Julianne Vitullo, The Chivalric Epic in Medieval Italy, p. 24.
Karl Bender, “Les métamorphoses de la royauté de Charlemagne dans les premières épopées francoitaliennes,” in Cultura Neolatina 21 (1961), p. 164.
Chevalerie Ogier) become equal if not superior to Charlemagne. In addition, they are presented as the defenders of the Christian world more than Charlemagne.59 However, as with most French cases, there is reconciliation between nobles and king, and the authors often reemphasize Charlemagne’s status as le milor rois (the best king).60
The action and themes of the epic works of the twelfth-century implicitly and explicitly espouse the crusade ideology that permeated Western culture, and particularly France, during this period. In works such as Roland, The Pseudo-Turpin Chronicle, and Aspremont, I would argue, the theme is a crusade, so the emphasis is expected. However, many sources outside the geste du roi often contain implicit references and themes associated with the crusades. This is the case with Le Pélerinage de Charlemagne and Girart de Vienne. The crusades are such a prevailing theme and the ideology so widespread within twelfth- and thirteenth-century culture that it is difficult to remove it entirely from the literary corpus, even if the theme does not directly involve a crusade.
The two works discussed in this chapter are ideal examples.
Le Pélerinage de Charlemagne The theme of the poem does not directly include the crusades. There are no battles or any fighting between Muslims and Christians. There are no Muslim characters in the poem. Charlemagne and his men do not even take weapons on their journey. However, interestingly enough there are still references that connect Charlemagne to crusading. As Julianne Vitullo, The Chivalric Epic in Medieval Italy, pp. 23-24.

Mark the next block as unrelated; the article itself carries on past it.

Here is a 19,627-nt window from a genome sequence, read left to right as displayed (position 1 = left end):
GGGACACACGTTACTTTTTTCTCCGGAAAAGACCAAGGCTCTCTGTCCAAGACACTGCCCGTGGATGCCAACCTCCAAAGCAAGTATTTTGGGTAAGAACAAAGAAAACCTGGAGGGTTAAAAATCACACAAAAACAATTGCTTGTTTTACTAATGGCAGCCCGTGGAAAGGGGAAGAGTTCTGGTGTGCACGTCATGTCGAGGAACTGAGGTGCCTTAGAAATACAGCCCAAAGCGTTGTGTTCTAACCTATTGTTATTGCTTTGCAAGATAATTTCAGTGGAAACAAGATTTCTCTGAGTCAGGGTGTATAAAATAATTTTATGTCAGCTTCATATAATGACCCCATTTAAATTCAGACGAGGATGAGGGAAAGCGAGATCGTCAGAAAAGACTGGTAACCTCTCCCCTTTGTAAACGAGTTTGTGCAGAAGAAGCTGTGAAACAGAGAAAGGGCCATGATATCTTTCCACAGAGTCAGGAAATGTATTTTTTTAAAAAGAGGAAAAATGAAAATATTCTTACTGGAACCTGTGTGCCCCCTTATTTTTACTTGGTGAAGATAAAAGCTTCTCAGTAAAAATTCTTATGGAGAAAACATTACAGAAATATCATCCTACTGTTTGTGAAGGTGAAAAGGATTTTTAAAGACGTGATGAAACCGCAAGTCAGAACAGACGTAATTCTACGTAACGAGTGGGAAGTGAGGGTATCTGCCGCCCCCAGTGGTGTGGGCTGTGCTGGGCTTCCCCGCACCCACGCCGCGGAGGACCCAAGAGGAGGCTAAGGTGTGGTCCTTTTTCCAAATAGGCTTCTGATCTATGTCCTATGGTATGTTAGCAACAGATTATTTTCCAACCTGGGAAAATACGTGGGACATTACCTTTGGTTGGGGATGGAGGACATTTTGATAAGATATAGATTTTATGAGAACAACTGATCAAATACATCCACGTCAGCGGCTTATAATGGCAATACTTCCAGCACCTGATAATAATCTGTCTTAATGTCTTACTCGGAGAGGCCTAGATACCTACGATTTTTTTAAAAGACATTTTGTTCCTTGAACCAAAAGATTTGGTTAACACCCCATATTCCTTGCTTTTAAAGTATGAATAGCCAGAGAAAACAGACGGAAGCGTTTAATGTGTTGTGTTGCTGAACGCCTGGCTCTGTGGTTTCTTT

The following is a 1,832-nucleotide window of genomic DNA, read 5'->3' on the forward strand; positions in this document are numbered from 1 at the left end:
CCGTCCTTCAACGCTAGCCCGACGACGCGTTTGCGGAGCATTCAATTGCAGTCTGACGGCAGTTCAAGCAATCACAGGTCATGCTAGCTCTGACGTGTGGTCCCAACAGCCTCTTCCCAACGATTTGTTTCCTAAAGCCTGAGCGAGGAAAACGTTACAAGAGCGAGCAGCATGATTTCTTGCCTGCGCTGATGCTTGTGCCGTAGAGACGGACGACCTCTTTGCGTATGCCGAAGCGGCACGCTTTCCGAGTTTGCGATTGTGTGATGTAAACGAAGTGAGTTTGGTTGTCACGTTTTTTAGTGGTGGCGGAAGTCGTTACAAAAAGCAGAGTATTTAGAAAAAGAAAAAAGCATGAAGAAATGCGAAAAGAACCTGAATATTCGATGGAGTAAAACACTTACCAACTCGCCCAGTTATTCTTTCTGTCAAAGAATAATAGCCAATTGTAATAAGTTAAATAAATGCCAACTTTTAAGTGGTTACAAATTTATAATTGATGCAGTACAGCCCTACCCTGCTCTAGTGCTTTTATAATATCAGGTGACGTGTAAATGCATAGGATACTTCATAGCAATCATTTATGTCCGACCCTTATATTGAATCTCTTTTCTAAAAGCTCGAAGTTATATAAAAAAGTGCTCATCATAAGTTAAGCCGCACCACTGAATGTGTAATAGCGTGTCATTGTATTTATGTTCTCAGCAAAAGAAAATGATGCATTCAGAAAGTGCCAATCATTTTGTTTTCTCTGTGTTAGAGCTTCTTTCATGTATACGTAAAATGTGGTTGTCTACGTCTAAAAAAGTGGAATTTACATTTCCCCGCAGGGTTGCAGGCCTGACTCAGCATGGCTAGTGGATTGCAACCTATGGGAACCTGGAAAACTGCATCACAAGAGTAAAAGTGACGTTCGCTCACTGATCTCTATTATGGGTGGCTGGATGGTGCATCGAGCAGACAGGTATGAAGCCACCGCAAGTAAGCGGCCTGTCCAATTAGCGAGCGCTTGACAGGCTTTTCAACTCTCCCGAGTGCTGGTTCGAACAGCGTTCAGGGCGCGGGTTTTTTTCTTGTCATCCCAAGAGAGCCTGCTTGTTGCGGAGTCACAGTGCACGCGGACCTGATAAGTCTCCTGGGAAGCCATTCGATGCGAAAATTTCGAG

Julianne Vitullo, The Chivalric Epic in Medieval Italy, p 28.
Charlemagne is about to leave Jerusalem for Constantinople, he has an interesting exchange with the Patriarch. The poet writes;
L’emperere de France I out tant demuret,
Li patriarche prist, si l’en ad apelet:
“Vostre cunget bael sire, si vus plaist me donet:
En France, a mun realme, m’en estut returner;
Pose at que jo n’i fui, si ai mult demurret, E ne set mis barnages quel part jo sui turnet Faites. C. mulz receivre d’or et d’argent trusset.” E dist li patriarches: “Ja mar en parlerez!
Tuz li mens granz tresors vus seit abandunez:
Tant en prengent Franceis cum en vuldrent porter Mais que de Saraczins, de paiens vus gardet, Qui nus volent destrure sainte Christientez!” E dist li patriarches: “Savez dunt jo vus priz?
De Sarazins destrure, ki nus ount en despit.” “Volenters,” co dist Karles. Sa fei si l’en plevit.
The Patriarch said: “Do you understand what I am asking you to do?
To destroy the Saracens who profess hatred against us.” “I shall gladly,” said Charles; and he pledged his faith.
Le Voyage de Charlemagne à Jérusalem et à Constantinople, ed. Jean-Louis G. Picherit, p. 20-22.